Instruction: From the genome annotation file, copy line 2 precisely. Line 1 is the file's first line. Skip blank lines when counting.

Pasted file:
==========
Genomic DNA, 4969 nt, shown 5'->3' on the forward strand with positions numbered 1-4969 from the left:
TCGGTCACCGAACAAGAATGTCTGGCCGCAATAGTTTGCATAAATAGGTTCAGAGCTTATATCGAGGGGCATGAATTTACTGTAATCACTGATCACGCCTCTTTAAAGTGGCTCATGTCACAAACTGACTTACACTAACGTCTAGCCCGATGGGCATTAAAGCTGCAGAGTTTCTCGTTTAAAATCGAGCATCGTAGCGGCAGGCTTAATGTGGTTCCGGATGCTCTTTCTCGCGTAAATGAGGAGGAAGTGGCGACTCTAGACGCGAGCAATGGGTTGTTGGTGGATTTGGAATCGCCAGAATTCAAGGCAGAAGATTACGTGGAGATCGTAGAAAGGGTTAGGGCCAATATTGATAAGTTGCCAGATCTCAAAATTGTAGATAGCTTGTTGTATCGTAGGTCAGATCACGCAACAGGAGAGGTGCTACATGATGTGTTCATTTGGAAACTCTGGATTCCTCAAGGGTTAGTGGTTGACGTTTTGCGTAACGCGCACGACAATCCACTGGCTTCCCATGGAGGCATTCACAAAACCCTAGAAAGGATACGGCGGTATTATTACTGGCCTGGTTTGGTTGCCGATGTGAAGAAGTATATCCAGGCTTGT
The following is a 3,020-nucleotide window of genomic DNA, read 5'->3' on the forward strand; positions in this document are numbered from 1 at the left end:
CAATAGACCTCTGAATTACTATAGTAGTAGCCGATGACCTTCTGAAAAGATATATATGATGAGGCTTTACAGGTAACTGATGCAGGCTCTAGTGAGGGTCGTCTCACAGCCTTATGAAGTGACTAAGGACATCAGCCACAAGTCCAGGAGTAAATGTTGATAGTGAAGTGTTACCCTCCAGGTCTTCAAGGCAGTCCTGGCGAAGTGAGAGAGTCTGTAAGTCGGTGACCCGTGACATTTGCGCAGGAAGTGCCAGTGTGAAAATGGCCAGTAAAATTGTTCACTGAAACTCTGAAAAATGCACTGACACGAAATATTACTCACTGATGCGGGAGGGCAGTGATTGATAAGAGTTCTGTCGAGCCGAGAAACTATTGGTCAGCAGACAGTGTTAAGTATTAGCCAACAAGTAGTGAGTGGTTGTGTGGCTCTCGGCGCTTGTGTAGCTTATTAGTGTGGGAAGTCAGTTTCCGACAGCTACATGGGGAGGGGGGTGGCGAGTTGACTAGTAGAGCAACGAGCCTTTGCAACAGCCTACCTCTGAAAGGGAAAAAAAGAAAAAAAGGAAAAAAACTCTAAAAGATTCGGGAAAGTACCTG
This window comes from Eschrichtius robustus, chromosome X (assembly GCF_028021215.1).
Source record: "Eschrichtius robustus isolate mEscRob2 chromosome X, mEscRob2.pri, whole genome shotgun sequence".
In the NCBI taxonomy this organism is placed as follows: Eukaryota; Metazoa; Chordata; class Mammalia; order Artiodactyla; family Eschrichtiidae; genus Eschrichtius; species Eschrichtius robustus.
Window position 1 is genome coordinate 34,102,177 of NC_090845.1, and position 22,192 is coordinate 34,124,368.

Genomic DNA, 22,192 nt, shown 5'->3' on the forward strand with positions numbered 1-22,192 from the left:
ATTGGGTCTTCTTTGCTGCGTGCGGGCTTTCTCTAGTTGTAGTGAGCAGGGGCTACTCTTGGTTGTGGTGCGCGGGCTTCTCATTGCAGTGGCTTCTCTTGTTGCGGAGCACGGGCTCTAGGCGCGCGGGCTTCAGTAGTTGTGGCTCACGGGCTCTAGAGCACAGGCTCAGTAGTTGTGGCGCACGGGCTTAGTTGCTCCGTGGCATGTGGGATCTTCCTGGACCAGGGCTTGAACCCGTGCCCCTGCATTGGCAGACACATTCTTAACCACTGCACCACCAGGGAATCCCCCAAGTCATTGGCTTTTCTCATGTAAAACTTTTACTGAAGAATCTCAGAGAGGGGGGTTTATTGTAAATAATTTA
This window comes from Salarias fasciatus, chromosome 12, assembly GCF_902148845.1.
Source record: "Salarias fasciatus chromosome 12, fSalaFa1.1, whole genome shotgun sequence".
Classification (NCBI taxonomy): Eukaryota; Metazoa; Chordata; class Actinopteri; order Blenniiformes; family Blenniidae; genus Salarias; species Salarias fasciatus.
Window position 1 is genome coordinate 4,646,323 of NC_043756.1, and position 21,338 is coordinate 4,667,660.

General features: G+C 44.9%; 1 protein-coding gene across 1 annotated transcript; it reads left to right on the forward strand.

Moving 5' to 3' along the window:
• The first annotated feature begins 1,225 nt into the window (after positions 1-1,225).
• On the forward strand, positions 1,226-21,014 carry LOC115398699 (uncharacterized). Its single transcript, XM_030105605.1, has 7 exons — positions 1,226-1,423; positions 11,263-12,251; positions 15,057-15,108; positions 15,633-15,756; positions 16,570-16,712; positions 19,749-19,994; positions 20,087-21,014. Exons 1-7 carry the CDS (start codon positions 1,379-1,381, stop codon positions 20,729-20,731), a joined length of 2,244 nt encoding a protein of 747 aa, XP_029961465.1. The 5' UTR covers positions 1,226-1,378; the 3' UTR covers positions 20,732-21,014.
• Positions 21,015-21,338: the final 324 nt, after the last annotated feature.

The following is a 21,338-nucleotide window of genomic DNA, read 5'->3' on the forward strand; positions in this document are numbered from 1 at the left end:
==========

TCGGTCACCGAACAAGAATGTCTGGCCGCAATAGTTTGCATAAATAGGTTCAGAGCTTATATCGAGGGGCATGAATTTACTGTAATCACTGATCACGCCTCTTTAAAGTGGCTCATGTCACAAACTGACTTACACTAACGTCTAGCCCGATGGGCATTAAAGCTGCAGAGTTTCTCGTTTAAAATCGAGCATCGTAGCGGCAGGCTTAATGTGGTTCCGGATGCTCTTTCTCGCGTAAATGAGGAGGAAGTGGCGACTCTAGACGCGAGCAATGGGTTGTTGGTGGATTTGGAATCGCCAGAATTCAAGGCAGAAGATTACGTGGAGATCGTAGAAAGGGTTAGGGCCAATATTGATAAGTTGCCAGATCTCAAAATTGTAGATAGCTTGTTGTATCGTAGGTCAGATCACGCAACAGGAGAGGTGCTACATGATGTGTTCATTTGGAAACTCTGGATTCCTCAAGGGTTAGTGGTTGACGTTTTGCGTAACGCGCACGACAATCCACTGGCTTCCCATGGAGGCATTCACAAAACCCTAGAAAGGATACGGCGGTATTATTACTGGCCTGGTTTGGTTGCCGATGTGAAGAAGTATATCCAGGCTTGT